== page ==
A sweeping rainstorm at the Legg Mason Tennis Classic last night forced more than 50 ball boys and girls, security officials and groundskeepers to use towels to mop up the stadium court of the William H.G. FitzGerald Tennis Center. When the water was finally cleared, Andre Agassi was able to finish his 6-4, 6-2 semifinal win over Todd Martin and advance to today's final against Yevgeny Kafelnikov. The top-seeded Russian overcame Germany's Nicolas Kiefer, 6-2, 2-6, 6-3.

Agassi is the defending champion, although when he meets Kafelnikov more than just his title will be on the line. Rankings and seedings for the upcoming U.S. Open also will be at stake.

"This is what it's all about--it should be a good match," Agassi said. "He's a real good baseliner who moves well, and he's 6 foot 3, so he makes the court seem rather small. I'm going to have to play well and want it just a little more."

Neither Kafelnikov nor Agassi have enough ranking points to grab the No. 1 spot from Pete Sampras, but Agassi, ranked No. 3, can overtake No. 2 Kafelnikov with a win today. The rankings are especially important because they will determine the seedings for the Open. Whoever ends up No. 2 not only will have an easier draw, but also will be assured of being in the bracket opposite Sampras.

Both Sampras and No. 4 Patrick Rafter withdrew from a tournament in Indianapolis last week because of injuries, but Agassi believes they will be in top shape by the time the Open starts Aug. 30.

"I'd bet on that," he said, smiling. "I'm sure they are in a lot of pain right now, but I'd bet on that."

Sampras has beaten Agassi all three times they have met this summer, starting with the finals at Wimbledon. Agassi has had an otherwise stellar hard-court season, winning 27 of his last 31 matches. The only player to beat him besides Sampras is Kafelnikov, who won their semifinal in Montreal earlier this month, 6-1, 6-4.

Kafelnikov has a 4-2 career record against Agassi, although after the Montreal match, Agassi vowed revenge.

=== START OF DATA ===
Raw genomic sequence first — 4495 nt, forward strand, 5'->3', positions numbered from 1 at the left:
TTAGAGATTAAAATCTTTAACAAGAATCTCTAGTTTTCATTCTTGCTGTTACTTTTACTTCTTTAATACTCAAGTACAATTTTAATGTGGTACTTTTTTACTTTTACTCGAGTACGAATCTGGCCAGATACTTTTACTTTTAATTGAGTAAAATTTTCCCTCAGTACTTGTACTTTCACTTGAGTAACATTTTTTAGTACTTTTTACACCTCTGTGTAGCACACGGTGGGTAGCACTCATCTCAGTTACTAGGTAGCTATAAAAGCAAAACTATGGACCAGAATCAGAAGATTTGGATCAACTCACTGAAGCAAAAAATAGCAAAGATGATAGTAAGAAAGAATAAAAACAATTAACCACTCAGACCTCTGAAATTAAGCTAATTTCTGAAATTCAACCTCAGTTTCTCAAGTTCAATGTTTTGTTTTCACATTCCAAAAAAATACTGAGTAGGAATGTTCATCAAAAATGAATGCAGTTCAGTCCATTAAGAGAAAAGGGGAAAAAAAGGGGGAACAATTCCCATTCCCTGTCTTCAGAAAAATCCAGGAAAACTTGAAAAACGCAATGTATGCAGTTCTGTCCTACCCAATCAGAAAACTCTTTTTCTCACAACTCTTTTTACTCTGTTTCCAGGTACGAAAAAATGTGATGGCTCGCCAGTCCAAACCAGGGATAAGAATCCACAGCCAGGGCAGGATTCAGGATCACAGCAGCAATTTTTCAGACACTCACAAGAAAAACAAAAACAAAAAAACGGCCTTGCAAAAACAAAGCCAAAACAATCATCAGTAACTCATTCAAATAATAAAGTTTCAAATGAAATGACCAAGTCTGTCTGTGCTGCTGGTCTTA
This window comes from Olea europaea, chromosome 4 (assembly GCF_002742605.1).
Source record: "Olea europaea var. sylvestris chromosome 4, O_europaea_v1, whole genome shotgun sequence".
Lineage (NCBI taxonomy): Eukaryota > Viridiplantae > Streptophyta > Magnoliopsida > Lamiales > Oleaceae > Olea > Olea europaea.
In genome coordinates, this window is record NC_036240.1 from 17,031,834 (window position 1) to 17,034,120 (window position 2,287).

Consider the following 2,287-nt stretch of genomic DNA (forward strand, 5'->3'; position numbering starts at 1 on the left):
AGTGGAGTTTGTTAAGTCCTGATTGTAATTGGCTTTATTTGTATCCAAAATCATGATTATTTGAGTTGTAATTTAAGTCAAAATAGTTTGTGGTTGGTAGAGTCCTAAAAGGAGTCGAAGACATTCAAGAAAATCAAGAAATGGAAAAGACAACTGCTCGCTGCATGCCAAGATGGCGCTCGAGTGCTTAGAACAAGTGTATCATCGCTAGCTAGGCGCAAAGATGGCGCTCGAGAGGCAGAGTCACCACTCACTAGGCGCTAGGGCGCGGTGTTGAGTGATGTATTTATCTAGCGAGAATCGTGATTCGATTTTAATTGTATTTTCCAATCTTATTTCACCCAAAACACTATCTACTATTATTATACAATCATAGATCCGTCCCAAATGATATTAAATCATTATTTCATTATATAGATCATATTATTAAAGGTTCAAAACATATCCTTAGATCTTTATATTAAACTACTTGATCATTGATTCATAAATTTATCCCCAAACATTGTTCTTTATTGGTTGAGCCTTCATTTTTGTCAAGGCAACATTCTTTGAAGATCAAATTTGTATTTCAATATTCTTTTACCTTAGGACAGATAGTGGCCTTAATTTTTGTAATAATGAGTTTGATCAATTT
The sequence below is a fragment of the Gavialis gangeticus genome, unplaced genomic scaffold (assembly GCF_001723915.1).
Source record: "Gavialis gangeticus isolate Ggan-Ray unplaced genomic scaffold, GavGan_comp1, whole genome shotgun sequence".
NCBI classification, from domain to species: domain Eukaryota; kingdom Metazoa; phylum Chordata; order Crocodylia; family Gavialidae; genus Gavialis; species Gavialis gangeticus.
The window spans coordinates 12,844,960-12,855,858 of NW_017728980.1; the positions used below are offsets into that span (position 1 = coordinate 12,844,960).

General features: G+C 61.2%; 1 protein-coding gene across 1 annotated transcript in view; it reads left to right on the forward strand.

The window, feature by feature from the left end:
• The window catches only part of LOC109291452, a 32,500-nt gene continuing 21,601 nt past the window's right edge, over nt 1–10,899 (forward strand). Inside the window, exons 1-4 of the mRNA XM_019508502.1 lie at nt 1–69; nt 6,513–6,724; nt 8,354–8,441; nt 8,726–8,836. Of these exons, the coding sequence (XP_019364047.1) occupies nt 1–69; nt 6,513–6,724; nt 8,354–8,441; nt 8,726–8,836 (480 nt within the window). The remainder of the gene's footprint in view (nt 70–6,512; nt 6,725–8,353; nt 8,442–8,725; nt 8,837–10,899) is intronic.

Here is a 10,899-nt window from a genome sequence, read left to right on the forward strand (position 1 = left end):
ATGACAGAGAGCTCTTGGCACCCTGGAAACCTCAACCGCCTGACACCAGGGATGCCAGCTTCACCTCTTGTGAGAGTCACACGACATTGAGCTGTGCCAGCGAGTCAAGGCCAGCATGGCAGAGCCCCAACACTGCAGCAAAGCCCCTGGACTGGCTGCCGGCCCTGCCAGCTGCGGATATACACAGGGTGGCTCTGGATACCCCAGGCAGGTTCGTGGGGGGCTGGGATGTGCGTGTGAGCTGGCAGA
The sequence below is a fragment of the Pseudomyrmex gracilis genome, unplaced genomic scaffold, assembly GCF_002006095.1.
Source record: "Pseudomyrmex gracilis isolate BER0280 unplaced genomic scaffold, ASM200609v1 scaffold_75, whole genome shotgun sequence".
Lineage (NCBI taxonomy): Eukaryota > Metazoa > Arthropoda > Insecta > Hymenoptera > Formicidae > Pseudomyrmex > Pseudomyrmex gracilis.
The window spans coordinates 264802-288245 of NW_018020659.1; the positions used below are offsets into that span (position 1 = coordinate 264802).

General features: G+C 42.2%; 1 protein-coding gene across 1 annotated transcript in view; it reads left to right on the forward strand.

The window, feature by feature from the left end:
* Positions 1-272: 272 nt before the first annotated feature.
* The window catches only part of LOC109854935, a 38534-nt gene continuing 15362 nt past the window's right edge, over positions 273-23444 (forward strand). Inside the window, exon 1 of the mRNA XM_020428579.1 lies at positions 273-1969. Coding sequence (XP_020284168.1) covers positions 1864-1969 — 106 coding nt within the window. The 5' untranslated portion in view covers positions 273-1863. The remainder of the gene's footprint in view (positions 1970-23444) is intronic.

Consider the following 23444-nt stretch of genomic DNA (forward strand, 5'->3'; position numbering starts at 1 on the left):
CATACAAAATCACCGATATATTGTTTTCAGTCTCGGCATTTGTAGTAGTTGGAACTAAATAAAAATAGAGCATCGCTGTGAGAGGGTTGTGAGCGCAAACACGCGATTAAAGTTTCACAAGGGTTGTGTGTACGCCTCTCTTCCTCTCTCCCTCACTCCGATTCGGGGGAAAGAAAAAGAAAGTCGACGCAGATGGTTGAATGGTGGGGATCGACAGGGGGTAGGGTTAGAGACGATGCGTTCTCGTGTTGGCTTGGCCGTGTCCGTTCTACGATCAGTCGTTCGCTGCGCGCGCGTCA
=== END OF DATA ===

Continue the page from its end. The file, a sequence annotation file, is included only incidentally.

"He promised me a rematch," Kafelnikov said. "Right after I beat him, he said, 'What goes around comes around.' "

To face Kafelnikov, Agassi first had to get by the fourth-seeded Martin, who is ranked No. 7 in the world. Martin overpowered local favorite Paul Goldstein in the quarterfinals, coming from behind in the second set to close out that match, but he could not overcome an early deficit last night.

Agassi was too good, piling up five break points in the first game. He didn't convert those, but he did break Martin to go up 5-4, and then serve out the first set. Agassi broke early in the second set, going ahead, 2-1, on a bizarre point that ended with Martin grabbing the ball out of the air at the net instead of letting Agassi hit an overhead.

"That was me not wanting to get hit by the ball or his racket--and sort of submission, I guess," Martin said.

The rain came shortly after Agassi's break, causing a delay of 1 hour 27 minutes. The storm lasted only about 40 minutes but dumped enough water to require the makeshift stadium crew to use blowers, squeegee rollers and, finally, towels to dry the court. When play resumed, Martin had a chance to break Agassi but failed; Agassi has saved all nine break points he has faced this tournament.

Agassi then broke Martin one more time before serving out the match.

"That was good tennis," Agassi said. "I served well and I returned well. I was making him play a lot on his serve and getting early leads on my service games."

Kafelnikov did not have as smooth a time in his victory over Kiefer in the afternoon. The momentum changed several times, with Kiefer nearly breaking Kafelnikov in the first game, then Kafelnikov routing Kiefer to win the first set, 6-2. Kiefer charged back in the second set, then Kafelnikov won the third.

"Obviously I didn't have the easy ride I would like, but I'm happy to be through," Kafelnikov said. "For me it was a difficult match--I had to defend myself. But I didn't want to exit today. I wanted to be in the last match of the tournament."